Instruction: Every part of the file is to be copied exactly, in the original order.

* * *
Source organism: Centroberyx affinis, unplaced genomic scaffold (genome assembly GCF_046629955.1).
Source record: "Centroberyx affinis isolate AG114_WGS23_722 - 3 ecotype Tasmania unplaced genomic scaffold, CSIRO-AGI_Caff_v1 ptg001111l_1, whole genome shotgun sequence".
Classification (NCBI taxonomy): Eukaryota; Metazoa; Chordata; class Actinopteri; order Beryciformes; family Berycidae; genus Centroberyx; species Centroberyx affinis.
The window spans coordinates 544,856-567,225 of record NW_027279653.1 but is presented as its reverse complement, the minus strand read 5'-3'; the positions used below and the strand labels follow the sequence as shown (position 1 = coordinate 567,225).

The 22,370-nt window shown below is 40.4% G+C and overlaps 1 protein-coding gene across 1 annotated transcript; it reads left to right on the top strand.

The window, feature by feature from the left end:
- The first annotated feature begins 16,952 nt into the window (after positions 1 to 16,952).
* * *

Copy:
Source organism: Centroberyx affinis, unplaced genomic scaffold (genome assembly GCF_046629955.1).
Source record: "Centroberyx affinis isolate AG114_WGS23_722 - 3 ecotype Tasmania unplaced genomic scaffold, CSIRO-AGI_Caff_v1 ptg001111l_1, whole genome shotgun sequence".
Classification (NCBI taxonomy): Eukaryota; Metazoa; Chordata; class Actinopteri; order Beryciformes; family Berycidae; genus Centroberyx; species Centroberyx affinis.
The window spans coordinates 544,856-567,225 of record NW_027279653.1 but is presented as its reverse complement, the minus strand read 5'-3'; the positions used below and the strand labels follow the sequence as shown (position 1 = coordinate 567,225).

The 22,370-nt window shown below is 40.4% G+C and overlaps 1 protein-coding gene across 1 annotated transcript; it reads left to right on the top strand.

The window, feature by feature from the left end:
- The first annotated feature begins 16,952 nt into the window (after positions 1 to 16,952).